Read More

 

Last Updated on Saturday, 24 December 2016 04:57

Hits: 10637

shanti jumpingGuide Sightings Report Peak Season June - November 2014

SHANTI was the most popular leopard among guides and guests, with 160 sightings between June and November 2014, following in the footsteps of her famous mother MJ. Shanti is MJ’s only cub from her fourth litter and was born in March 2013 in the Okonjima Nature Reserve. A year later, mother and daughter were seen apart more and more frequently. As a result, Shanti was collared in April 2014. Back then, at only 13 months old, Shanti had reached a weight of 32 kg, which equalled the weight of her 14 year old mother. Ever since then, Shanti (which means quiet, peace and tranquility in Sanskrit and is described as an 'unusual woman with a distinct personality') has roamed the ranges of the Okonjima Nature Reserve by herself and has become the favourite of the Okonjima guides.

Read More

 

cheetah penta 2014Penta, Pins and Needle

Since her release into the Okonjima, 20 000 ha Nature Reserve more than a year ago on 4 June 2013, Penta has had it tough. She struggled to find water and food and to avoid predators, which were responsible for the loss of two of her five cubs in the first three weeks after their release. One was taken by a leopard and the other one unknown. This made us realize just how difficult it is for a cheetah to be relocated into a new area. It took her a good six months to settle in to her new environment with her remaining three cubs, two females and one male. In December 2013 she started making regular kills to feed all four of them and became very popular with our Okonjima guests going out on cheetah tracking.

Read More

 

dizzy 2nd litter5 july2014Dizzy - A story about a rehabilitated cheetah mother!

Dizzy – a successfully rehabilitated AfriCat cheetah and first time mother in the Okonjima Nature Reserve, has raised her female cub Spirit to adulthood. And now she’s done it again! In July 2014 Dizzy gave birth to her second litter – this time consisting of four little ones. Dizzy, whose territory has mainly been the north-western part of the 200 km² Okonjima Nature Reserve, was seen in the south in mid-January 2013, mating with one of our male cheetahs, Bones. She returned, but on 10 April she was spotted in the south again and, lo and behold, six days later on 16 April 2013 she gave birth to three cubs. Our very first cheetah cubs in the Okonjima Nature Reserve!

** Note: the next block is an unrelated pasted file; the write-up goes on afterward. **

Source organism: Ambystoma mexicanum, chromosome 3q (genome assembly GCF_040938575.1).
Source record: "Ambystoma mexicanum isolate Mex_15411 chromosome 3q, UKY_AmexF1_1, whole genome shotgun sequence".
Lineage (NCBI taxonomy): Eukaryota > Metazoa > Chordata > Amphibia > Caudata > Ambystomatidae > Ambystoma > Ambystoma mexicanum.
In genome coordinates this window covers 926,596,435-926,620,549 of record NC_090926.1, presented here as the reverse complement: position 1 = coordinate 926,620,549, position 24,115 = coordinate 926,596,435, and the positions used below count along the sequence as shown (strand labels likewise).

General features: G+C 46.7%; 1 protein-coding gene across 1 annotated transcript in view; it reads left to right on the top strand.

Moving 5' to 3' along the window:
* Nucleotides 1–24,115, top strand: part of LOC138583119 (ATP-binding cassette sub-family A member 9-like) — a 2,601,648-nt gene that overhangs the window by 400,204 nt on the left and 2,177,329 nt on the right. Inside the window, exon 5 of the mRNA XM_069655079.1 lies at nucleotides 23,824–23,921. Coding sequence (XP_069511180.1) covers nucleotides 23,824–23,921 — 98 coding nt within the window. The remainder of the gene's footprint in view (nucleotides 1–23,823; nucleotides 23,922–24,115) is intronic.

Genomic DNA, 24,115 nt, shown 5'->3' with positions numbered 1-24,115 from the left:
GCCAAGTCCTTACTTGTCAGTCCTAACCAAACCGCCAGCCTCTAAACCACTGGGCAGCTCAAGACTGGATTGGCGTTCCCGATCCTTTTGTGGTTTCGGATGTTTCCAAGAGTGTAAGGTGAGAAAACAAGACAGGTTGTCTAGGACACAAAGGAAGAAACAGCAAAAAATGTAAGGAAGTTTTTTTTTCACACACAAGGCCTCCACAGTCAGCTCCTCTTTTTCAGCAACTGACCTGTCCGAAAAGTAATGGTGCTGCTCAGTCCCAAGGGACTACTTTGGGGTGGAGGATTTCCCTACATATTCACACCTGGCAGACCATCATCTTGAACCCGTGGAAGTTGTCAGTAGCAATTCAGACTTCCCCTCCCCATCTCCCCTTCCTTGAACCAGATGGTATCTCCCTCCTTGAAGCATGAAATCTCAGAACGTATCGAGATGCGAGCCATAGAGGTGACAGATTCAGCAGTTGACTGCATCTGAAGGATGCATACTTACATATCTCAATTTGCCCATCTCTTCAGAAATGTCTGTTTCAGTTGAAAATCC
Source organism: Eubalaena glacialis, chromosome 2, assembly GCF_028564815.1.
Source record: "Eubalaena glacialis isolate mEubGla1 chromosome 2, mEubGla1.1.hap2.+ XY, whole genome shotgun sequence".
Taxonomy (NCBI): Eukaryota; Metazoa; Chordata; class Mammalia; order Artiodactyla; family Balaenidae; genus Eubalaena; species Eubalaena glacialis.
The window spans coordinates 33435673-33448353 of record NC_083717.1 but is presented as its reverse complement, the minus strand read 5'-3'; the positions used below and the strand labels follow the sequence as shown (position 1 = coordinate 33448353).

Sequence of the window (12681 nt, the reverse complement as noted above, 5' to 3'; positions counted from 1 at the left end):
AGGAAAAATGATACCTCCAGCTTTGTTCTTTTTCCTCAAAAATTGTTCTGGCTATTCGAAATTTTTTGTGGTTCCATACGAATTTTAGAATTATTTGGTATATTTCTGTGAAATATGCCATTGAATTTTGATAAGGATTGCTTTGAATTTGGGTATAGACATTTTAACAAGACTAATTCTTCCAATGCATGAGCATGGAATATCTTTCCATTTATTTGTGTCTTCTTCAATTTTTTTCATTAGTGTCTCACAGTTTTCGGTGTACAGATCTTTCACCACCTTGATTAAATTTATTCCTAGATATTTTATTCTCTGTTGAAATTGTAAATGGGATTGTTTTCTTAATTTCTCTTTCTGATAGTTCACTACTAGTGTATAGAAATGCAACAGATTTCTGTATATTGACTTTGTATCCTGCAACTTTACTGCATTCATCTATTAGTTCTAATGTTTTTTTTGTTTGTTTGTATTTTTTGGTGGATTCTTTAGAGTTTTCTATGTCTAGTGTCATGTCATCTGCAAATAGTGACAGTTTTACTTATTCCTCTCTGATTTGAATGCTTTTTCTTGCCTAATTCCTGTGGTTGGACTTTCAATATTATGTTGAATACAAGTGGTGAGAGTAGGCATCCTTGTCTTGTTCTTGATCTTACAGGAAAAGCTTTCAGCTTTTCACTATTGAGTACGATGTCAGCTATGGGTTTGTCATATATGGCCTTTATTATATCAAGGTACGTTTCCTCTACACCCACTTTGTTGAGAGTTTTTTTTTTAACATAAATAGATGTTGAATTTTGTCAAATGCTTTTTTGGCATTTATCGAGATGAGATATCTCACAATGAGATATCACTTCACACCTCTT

Read More

 

messiThe Wild Dogs - Part 2: Team FIFA and The Wild Dog Management Plan 2014 / 2015

Our three 'painted dog' pups - Jogi, Messi and Robin from the Okakarara region, (approx 100km from AfriCat HQ), arrived at AfriCat on the evening of 14th of July 2014. We estimated their age between 5 to 6 weeks old. They were found abandoned and in poor condition, together with 6 other puppies that unfortunately were found dead by the time Jogi Messi and Robin were rescued. These 3 orphaned African Wild Dog puppies were handed over to the M.E.T (Ministry of Environment and Tourism), by the local community, who had found them after their pack had apparently been poisoned and shot.

Read More

 

wilddogs namibia3The Wild Dogs - Part 1: Rex, Ruby, Ricky and Raine

In May 2005 seven 3-week-old wild dog puppies arrived at AfriCat. Rearing five of them to adulthood was a certainly a journey full of trials and tribulations - Sadly we lost two puppies quite early on, but RAINE, RICKY, RUBY, REX and RUFUS kept us on our toes. One thing that did astound us was the amazing bond the puppies had between them. Even though they were so tiny and there were no adult dogs in their small pack, they only needed us to supply the food . . . . and once that had disappeared (in a matter of milliseconds) they were quite happy with the company and companionship of each other for play and comfort.

Read More

 

david with chris packham AfriCat Travels to the United Kingdom to raise funds for conservation

It was wonderful that Tammy was able to visit the UK in October 2014 and AfriCat UK arranged a varied programme of activities talks, meetings and events, keeping her very busy! The Conservation Through Education theme was brought to the UK as Tammy met with and talked to pupils from four different schools. At another event,  AfriCat supporters, old friends and new, met at the RGS in London to listen to Chris Packham, talk about his wildlife encounters and photography. Chris is a passionate wildlife expert, professional photographer, TV presenter and most importantly for us, AfriCat’s patron.

Read More

 

hampton school africat northHampton School Adventure Society Expedition visits AfriCat in Namibia

After leaving Etosha, we travelled down to Okonjima, a 55,000 acre reserve for Namibia’s large carnivores. After arriving at the campsite we were given a quick talk on dos and don’ts before we went out to spend the evening tracking cheetahs. We travelled in a couple of land cruisers to see if we could catch a glimpse of the newly reintroduced cheetah siblings Coco, Spud and Bones from the vehicles. We worked out, using a radio tracking device, that the cheetahs were in the middle of some thick bush which we couldn’t drive into and so to continue tracking them, we got out on foot. We were told that a leopard was in the area and so should follow our guides in single file with another guide bringing up the rear. We soon found the cheetahs and were able to get some stunning photographs as the siblings half slept in the evening sun.

Read More

 

steenkamp kids cheetah dentist1Veterinary Dentistry is still a very young speciality